Elsewhere, the collaboration between furniture maker Karimoku and Ishinomaki Laboratory, a DIY design initiative that began as a local community workshop to help revitalize the 3/11 tsunami-struck area, proved an interesting concept. Karimoku’s specialized treatment of its factory’s repurposed discarded wood produces an unusually refined material for Ishinomaki Laboratory’s designs that purposely celebrates the wood’s “flaws.” Little nicks, woodworm holes and dents become attractive flourishes worth paying extra for.
Another refreshing upcycling project — the ReBuilding Center Japan in Suwa, Nagano Prefecture — won a Good Design Award this year for its community-based use of reclaimed wood for space design, interior goods and DIY workshops. A cafe, store and a studio, the ReBuilding Center Japan sells all manner of vintage found knick-knacks, tableware and even bits of reclaimed wood from just ¥300, as well as some unusual original upcycled furniture.
Feel Good Creation — a CMF (color, material and finish) design company that brings together Japan’s manufacturers with designers to develop new materials and products — won a Good Design Award this year for its 2018 “CMF Tokyo Sense” design exhibition. A showcase of the fruits of various collaborative projects, the exhibition’s accolade highlights a general increased interest in material design and manipulation.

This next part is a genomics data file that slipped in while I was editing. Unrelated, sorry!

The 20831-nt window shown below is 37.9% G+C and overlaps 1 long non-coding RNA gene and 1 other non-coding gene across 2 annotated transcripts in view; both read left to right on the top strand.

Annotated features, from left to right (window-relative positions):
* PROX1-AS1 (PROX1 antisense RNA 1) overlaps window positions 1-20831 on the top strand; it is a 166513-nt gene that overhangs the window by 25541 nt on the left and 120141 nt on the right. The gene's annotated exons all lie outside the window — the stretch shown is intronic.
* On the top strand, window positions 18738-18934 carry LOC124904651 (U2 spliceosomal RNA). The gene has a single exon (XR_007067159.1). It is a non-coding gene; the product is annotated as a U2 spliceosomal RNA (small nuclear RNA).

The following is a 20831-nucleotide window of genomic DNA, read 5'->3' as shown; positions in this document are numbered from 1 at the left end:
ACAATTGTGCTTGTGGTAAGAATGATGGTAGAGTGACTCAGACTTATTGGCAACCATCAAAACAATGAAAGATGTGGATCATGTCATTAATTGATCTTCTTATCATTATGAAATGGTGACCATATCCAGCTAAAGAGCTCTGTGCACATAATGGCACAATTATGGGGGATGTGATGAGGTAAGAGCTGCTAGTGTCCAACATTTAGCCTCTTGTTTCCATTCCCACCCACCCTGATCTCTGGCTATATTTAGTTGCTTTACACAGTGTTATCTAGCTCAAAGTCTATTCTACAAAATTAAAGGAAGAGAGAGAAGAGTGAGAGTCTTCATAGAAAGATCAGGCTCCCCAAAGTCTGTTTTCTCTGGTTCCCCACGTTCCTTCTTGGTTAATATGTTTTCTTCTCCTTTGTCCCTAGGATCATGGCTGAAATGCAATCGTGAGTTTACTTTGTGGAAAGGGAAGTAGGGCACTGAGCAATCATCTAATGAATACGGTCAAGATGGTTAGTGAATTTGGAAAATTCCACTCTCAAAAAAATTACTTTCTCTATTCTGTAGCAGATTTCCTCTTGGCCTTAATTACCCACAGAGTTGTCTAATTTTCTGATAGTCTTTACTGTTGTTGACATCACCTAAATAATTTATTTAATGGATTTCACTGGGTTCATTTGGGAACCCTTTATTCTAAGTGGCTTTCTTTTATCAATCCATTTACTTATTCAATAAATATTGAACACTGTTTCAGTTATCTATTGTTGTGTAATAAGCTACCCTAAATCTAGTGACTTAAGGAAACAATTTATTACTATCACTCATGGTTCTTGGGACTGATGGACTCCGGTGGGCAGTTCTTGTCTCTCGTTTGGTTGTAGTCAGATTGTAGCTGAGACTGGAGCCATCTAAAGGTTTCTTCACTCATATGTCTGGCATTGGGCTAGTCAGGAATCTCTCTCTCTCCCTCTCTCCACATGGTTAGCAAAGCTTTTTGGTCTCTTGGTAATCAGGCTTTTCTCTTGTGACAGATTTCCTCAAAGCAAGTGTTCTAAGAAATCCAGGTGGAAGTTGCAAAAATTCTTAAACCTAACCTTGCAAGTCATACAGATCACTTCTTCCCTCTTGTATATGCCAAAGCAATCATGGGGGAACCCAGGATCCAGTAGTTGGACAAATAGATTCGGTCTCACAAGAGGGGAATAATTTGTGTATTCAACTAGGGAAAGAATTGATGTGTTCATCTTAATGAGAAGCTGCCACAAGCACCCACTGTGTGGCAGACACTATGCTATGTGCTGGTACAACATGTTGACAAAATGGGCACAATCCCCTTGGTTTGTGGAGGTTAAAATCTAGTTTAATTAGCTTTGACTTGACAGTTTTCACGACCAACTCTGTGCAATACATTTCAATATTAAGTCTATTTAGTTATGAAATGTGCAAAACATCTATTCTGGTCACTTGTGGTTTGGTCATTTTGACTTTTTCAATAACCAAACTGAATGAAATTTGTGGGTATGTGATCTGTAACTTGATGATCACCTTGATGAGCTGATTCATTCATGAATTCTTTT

Feel Good Creation products include encasing Showa Aircraft Industry’s honeycomb panel (currently used in JAXA satellites) in acrylic for a reinforced and decorative design material; sandblasting texture into wood using Fuji Finetech technology; and experimenting with plastic molding techniques of Muroshima Seiko.
This year, Muroshima Seiko released a new version of Ovov, a puzzle game of flexible translucent parallelogram pieces that it devised in collaboration with Feel Good Creation, while jewelry designer Masako Ban released a series of pieces created from Showa Aircraft Industry’s honeycomb acrylic.
Other material interest appeared during the 2019 Designart festival, where unit DraadD‘s “Views of Nature” exhibition at the Axis Building, running in tandem with Material ConneXion Tokyo’s annual show, explored unusual production techniques involving paint, volcanic ash and polystyrene.
Manufacturing new designs
Last, but not least, 2019 also saw a few unique products born from collaborations of contemporary designers with Japanese manufacturers with very specific skills that are perhaps often overlooked.
Some of these, like Showa Aircraft Industries, have worked with Feel Good Creation, but a couple of others have produced unique works that may not become a lucrative money-making business for the factory, but draw attention to Japan’s manufacturing finesse. To end on a few of 2019 On: Design favorites, these include glass laboratory equipment maker Kamata Rikagakukikai Seisakusho’s collaboration with H Concept for its stunning Sekiei hand bell and wind chime, and Nishibe Chemical’s bensan toilet sandals, elegantly updated with leather accessories by design brand Bench.